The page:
YouTube fitness sensation Omar Isuf video series with Dr. Brad Schoenfeld on building muscle. Here is the second episode, check it out!

Another great podcast from Guru Performance!

Episode 12 of the Guru Performance ‘We Do Science’ podcast! In this episode Laurent Bannock discuss ‘Vitamin D’ with Graham Close PhD - Senior Lecturer at Liverpool John Moores University (UK) and Sports Nutrition Consultant (@CloseNutrition). In this session they get into:

  • What is Vitamin D
  • Sources of Vitamin D (Sunlight, food etc)
  • Health benefits of Vitamin D
  • Performance benefits of Vitamin D
  • Supplementing issues & Vitamin D
  • Pharmacokinetics of Vitamin D
  • Vitamin D testing

[ Android ]

Interesting Bench Press article from Tony Bonvechio over at T Nation!
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Here’s what you need to know…

  • Big triceps won’t help you if you can’t break through the sticking point off the chest. So stop it with the board press and floor press and work on your incline and overhead press.
  • Big traps and strong scapular retractors are more important than the lats for a solid bench press foundation and stable bar path.
  • The bench press is no more dangerous than any other barbell exercise and can be shoulder-friendly when done with good technique and common sense.
  • Great raw benchers press the bar in a J-curve, not a straight line, to maximize leverage.

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The misinterpreted words of multi-ply powerlifters has trickled down to the masses. And now, raw (no bench shirt) lifters are experiencing undue suffering and frustration as a side effect.

Like a game of telephone, the truth has been lost as each piece of information is transferred from the mouths of giants to internet forums and gyms. Good advice from strong people gets twisted into something laughably false and useless.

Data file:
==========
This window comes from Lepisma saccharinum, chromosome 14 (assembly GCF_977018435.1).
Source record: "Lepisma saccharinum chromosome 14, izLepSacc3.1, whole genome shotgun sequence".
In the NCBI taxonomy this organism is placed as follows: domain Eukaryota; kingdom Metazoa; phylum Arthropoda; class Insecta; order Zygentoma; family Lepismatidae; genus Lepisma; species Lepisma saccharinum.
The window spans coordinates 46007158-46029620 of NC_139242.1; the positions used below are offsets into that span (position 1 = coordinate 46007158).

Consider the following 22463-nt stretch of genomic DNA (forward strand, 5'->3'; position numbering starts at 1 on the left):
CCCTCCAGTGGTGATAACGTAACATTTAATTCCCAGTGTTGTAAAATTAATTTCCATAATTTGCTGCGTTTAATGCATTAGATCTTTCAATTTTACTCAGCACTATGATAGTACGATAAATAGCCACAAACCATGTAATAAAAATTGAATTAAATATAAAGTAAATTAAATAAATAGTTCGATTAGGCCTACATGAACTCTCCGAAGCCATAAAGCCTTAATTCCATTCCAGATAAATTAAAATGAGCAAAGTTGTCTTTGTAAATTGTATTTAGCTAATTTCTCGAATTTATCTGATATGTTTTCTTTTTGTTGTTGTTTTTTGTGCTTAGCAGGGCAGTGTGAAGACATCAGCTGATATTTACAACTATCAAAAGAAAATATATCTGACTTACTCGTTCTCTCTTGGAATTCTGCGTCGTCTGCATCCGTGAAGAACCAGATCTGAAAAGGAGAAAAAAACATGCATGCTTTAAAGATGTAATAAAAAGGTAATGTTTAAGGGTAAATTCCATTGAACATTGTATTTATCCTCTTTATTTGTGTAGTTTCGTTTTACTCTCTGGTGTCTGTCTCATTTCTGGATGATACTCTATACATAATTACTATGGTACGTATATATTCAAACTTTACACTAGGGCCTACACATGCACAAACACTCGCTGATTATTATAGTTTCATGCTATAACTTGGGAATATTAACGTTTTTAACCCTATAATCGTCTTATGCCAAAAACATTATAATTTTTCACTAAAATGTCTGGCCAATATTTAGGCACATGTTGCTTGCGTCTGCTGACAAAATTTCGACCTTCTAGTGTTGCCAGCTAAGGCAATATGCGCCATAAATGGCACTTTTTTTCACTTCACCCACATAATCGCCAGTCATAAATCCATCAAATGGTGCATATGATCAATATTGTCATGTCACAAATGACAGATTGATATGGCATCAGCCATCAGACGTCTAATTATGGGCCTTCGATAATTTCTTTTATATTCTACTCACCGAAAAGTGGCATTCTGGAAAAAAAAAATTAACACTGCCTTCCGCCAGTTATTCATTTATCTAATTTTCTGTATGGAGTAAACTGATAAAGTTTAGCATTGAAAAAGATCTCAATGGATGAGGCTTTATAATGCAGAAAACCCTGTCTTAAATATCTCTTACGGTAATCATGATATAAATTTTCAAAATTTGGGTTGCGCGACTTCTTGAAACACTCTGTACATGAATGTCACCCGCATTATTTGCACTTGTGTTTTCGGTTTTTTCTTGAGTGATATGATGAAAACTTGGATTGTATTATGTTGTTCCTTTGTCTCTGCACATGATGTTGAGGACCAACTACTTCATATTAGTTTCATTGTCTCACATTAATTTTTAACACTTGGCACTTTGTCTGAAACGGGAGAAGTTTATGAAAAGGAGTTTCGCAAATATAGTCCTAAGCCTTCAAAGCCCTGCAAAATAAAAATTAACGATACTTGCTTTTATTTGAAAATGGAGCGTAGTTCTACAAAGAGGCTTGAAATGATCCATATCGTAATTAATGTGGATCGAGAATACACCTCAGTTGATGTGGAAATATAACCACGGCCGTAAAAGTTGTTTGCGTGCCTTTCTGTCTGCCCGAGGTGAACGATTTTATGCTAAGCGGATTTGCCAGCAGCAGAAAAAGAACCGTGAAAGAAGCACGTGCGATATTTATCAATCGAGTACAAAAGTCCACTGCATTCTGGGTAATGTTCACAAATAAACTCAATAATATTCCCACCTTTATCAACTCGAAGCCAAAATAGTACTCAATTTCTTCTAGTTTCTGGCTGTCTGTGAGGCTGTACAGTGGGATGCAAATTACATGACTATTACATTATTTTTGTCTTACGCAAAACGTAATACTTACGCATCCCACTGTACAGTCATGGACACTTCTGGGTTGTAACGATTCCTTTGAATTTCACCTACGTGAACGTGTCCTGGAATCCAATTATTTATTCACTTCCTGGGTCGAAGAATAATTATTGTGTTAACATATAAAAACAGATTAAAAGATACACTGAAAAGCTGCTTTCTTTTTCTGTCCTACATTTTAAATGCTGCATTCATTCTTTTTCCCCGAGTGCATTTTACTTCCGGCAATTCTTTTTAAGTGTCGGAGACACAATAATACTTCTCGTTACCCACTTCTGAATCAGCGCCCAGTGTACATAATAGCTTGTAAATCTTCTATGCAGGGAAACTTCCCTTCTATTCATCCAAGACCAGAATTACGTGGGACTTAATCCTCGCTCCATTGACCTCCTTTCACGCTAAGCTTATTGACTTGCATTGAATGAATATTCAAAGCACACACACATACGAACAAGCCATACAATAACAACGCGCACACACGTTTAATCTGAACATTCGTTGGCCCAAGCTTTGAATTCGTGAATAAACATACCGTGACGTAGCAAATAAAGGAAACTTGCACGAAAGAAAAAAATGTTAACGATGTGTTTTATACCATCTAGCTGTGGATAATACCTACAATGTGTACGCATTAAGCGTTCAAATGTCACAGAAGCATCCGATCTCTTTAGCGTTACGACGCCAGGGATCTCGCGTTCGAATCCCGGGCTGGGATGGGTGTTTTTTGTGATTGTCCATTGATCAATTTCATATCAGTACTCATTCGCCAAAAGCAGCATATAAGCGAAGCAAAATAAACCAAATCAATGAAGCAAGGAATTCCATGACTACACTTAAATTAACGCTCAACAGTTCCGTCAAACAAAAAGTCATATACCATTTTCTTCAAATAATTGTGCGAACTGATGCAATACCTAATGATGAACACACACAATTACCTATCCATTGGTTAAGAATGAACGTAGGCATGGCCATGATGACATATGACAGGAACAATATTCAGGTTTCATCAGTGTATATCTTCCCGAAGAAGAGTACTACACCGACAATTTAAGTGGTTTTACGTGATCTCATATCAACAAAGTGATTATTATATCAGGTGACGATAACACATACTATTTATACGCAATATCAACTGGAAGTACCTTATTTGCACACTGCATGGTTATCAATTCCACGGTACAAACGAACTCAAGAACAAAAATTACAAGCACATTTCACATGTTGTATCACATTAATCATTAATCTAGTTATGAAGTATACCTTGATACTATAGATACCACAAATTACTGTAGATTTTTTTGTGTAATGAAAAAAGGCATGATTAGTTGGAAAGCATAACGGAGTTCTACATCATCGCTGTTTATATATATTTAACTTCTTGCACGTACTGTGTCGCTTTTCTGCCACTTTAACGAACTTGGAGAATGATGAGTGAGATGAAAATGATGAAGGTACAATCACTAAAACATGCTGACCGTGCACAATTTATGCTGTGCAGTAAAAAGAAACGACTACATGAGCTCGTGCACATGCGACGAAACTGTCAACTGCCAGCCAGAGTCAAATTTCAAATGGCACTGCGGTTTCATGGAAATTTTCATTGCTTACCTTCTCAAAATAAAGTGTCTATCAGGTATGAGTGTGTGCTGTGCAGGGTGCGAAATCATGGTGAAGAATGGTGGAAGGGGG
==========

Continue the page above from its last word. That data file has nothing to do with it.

If you’ve ever been wronged by bad bench press advice, I feel you. I’ve been there. After years of struggling to increase my bench press numbers despite following the dogmatic suggestions of the armies of keyboard warriors, I finally discovered the truth. The barbell is a great teaching tool, but it’s easy to ignore its teachings if you get brainwashed by the propaganda.

In less than a year, I added 50 pounds to my competition bench press. What’s my secret? I abandoned everything I’d learned about benching and listened to what the bar had been telling me for years. Here are four bench press myths I busted during my journey.

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The Juggernaut Squatapalooza continues with this article from Chad Smith on accessory lifts!
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As the Juggernaut Squatapalooza rolls on, check out the first five parts of this series if you’re just tuning in:

Part 1: Setting up for a Huge Squat
Part 2: Dont Get Stapled – How to Make it Through Your Sticking Point
Part 3: 10 Steps to Great Squatting Technique
Part 4: Squatting Specifics – What Technique is Best for Your Sport?
Part 5: Squatting to Build the Wheels – How Bodybuilders Should Train the Squat

Now lets just get this out of the way up front, the most important things you can do for your squat are squat and squat variations.